THE BRITISH LIBRARY

Maps and views blog

9 posts from June 2020

30 June 2020

PotosĂ­, the celebrated city

Have you ever heard of PotosĂ­? Or perhaps wondered what is so special about this Bolivian city that it appeared on the early maps of South America alongside the views of well-known places like Havana, Rio de Janeiro and Mexico City? Most atlases produced from the mid-16th to 19th century included a map or an image with a description of this place, but why?

The reason that Potosí was put on the maps is rather extraordinary – in 1545 the Spanish conquistadors discovered the world’s richest silver deposits there. Within three decades a small mining settlement at the foot of the Andean Potosí Mountain in the Viceroyalty of Peru (present day Bolivia) was to become one of the world’s wealthiest cities with a population of over 160,000 surpassing that of Rome, Madrid or London at the time.

Blaeu Americae nova Tabula

AmericĂŠ nova tabula by Willem Blaeu, features views of famous cities along the top. Amsterdam, 1631. Maps 9.Tab.15,16.  Image: Wikimedia Commons

PotosĂ­ was the city with truly global impact. The vast deposits extracted from the PotosĂ­ Mountain also known as Cerro Rico (Rich Hill) provided over half of the world’s silver supply. Coins struck in the PotosĂ­ Royal Mint were in circulation worldwide reaching Asia and the Far East where they were readily accepted in exchange for oriental commodities such as silk, spices and porcelain. This sudden influx of silver revolutionized the world’s economy and many historians trace the beginning of the global economy back to Potosí’s silver boom. The city was so famous for its extraordinary wealth that its name became synonymous to richness and enormous value, so much so that even the expression valor de PotosĂ­ (meaning ‘worth of Potosí’) made its way into everyday language and is still used in modern Spanish.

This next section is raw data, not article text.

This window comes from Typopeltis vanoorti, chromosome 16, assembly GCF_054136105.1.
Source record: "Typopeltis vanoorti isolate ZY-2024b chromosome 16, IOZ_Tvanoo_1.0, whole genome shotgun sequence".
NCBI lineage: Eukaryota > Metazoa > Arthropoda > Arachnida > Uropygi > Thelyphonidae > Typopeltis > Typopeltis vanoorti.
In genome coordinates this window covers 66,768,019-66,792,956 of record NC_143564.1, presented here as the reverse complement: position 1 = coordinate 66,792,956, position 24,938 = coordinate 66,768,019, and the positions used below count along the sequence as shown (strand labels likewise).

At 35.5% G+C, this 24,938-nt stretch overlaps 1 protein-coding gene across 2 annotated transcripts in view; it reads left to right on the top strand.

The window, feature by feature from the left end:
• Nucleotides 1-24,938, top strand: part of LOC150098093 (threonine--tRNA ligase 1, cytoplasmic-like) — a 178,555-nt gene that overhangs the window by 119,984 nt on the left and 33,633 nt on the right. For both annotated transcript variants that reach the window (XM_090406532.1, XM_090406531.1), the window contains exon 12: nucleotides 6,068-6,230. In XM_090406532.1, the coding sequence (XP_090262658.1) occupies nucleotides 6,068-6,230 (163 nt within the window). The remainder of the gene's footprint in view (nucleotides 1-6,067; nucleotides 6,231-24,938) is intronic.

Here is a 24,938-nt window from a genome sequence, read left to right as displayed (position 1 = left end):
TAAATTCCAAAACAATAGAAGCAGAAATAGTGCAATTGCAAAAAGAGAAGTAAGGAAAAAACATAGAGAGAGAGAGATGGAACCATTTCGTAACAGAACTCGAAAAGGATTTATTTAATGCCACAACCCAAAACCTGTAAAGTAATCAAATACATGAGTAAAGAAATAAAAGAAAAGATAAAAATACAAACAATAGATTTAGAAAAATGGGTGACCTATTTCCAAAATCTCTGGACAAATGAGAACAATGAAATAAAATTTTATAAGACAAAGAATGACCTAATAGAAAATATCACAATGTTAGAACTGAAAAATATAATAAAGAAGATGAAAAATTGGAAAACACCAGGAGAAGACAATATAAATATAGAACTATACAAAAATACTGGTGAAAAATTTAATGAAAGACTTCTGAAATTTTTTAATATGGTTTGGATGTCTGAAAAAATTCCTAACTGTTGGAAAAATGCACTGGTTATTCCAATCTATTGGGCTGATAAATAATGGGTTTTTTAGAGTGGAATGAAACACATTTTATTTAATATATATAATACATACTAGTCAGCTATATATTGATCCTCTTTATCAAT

As with most other influential wealthy cities it was portrayed on countless maps. Topographical views of PotosĂ­ provide a glimpse of the industrial infrastructure in the area with a network of hydraulic ore-grinding mills shown in the background. The views are often accompanied by a short description of the mines which marvel over the seemingly limitless silver deposits and astonishing quantities of produced ore.

Maps C.24.aa.21

The Silver Mine of Potozi London, Phillip Lea, around 1700. Maps C.24.aa.21. 

A chart of South America Mount&Page

A chart of South America from the River Real to Cape Horn showing the PotosĂ­ Mountain within otherwise empty interior. Published in Atlas Maritimus Novus or the New Sea Atlas. London, R. Mount and T. Page, 1708. Maps C.27.g.1. Image courtesy of the John Carter Brown Library